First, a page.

Governor Andrew Cuomo is expected to make a decision sometime this week on whether schools can be allowed to reopen, based on current infection rates and dependent on a state region’s reopening status. A general affirmation by Mr. Cuomo that schools across the state could reopen will not mean that individual school district plans would see a blanket approval — they are being reviewed individually.
On Monday, August 3, Mr. Cuomo, at a press briefing, urged all school districts to ensure that parents’ individual wishes were taken into consideration when it came to sending their children back to school, calling parents the “ultimate decision-makers.”
“Just because I say the infection rate is low, that’s not going to cause a parent to send a child back to school,” he said. “… They have to feel comfortable, which means they have to be part of the process.”
Mr. Radday noted, however, that the districts were still waiting for guidance from the state on how to react to parents who were nervous about sending their kids back to school and would prefer an all-remote option.
“This is a clarification that we’ve sought from the state [Department of Education] and from the governor’s office, about whether there will be a parental choice component,” he said. “But we really are waiting for the governor for direct guidance as to whether it will be an open choice for parents, as other states have done, to determine whether or not, if school is open for face-to-face instruction, parents choose not to send students to school.”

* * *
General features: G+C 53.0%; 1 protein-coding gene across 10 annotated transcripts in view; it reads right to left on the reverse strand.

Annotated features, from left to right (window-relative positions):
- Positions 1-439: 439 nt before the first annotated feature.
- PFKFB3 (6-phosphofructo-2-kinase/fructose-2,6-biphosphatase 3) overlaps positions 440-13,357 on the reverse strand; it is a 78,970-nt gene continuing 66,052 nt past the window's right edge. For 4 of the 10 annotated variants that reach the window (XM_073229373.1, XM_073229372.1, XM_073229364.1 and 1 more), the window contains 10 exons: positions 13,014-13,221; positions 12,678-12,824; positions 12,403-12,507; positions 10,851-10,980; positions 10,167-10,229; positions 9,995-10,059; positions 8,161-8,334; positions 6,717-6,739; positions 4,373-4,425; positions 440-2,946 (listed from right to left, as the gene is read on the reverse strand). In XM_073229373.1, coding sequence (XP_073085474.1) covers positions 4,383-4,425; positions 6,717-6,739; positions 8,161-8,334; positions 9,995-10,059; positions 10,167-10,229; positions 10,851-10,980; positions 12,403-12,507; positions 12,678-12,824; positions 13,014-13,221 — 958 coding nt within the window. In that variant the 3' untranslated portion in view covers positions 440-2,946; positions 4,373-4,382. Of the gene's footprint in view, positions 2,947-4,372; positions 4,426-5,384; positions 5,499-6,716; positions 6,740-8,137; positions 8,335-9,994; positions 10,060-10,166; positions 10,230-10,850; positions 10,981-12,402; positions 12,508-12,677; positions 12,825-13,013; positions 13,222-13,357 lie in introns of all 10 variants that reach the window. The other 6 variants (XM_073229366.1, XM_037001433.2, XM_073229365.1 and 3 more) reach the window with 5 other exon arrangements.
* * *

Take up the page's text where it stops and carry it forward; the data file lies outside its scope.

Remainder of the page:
Is It Safe?
Despite Dr. Sood’s prediction that the coronavirus epidemic would be an issue that school communities would struggle with for the next few years, he stressed that the main goal of districts should be to return students to school — safely.
“So, my opinion is that schools should try to reopen,” he told the panel, “and the chief reason is there’s so many disparities that have been exaggerated by being forced to stay at home directly to decrease the spread during the first few months of this pandemic. These disparities include socioeconomic disparities, disparities of access, access to the technology, not having the proper internet connection or bandwidth. There are concerns, really, that pediatricians have about emotional, as well as even physical, abuse risks at home, and, more importantly, that instruction in a group setting is, in general, considered to be the best type of instruction.”